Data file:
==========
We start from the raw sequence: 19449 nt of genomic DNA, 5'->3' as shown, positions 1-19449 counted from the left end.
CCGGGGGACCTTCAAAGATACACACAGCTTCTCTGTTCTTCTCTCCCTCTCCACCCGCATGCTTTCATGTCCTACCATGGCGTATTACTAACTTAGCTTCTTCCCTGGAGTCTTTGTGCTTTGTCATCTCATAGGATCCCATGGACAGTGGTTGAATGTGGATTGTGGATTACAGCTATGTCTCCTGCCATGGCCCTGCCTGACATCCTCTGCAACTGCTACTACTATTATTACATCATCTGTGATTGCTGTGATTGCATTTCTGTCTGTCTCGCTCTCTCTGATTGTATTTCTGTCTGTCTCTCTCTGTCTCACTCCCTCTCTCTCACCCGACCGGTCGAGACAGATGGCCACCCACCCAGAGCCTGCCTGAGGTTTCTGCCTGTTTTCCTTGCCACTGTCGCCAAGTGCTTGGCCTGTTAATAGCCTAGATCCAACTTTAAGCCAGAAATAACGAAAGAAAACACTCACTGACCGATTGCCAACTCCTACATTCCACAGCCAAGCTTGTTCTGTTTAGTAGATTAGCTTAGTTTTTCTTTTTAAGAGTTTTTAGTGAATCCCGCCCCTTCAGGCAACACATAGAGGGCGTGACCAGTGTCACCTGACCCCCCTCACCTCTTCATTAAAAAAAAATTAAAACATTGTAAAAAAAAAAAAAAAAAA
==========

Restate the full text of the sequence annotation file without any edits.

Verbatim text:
We start from the raw sequence: 19449 nt of genomic DNA, 5'->3' as shown, positions 1-19449 counted from the left end.
CCGGGGGACCTTCAAAGATACACACAGCTTCTCTGTTCTTCTCTCCCTCTCCACCCGCATGCTTTCATGTCCTACCATGGCGTATTACTAACTTAGCTTCTTCCCTGGAGTCTTTGTGCTTTGTCATCTCATAGGATCCCATGGACAGTGGTTGAATGTGGATTGTGGATTACAGCTATGTCTCCTGCCATGGCCCTGCCTGACATCCTCTGCAACTGCTACTACTATTATTACATCATCTGTGATTGCTGTGATTGCATTTCTGTCTGTCTCGCTCTCTCTGATTGTATTTCTGTCTGTCTCTCTCTGTCTCACTCCCTCTCTCTCACCCGACCGGTCGAGACAGATGGCCACCCACCCAGAGCCTGCCTGAGGTTTCTGCCTGTTTTCCTTGCCACTGTCGCCAAGTGCTTGGCCTGTTAATAGCCTAGATCCAACTTTAAGCCAGAAATAACGAAAGAAAACACTCACTGACCGATTGCCAACTCCTACATTCCACAGCCAAGCTTGTTCTGTTTAGTAGATTAGCTTAGTTTTTCTTTTTAAGAGTTTTTAGTGAATCCCGCCCCTTCAGGCAACACATAGAGGGCGTGACCAGTGTCACCTGACCCCCCTCACCTCTTCATTAAAAAAAAATTAAAACATTGTAAAAAAAAAAAAAAAAAA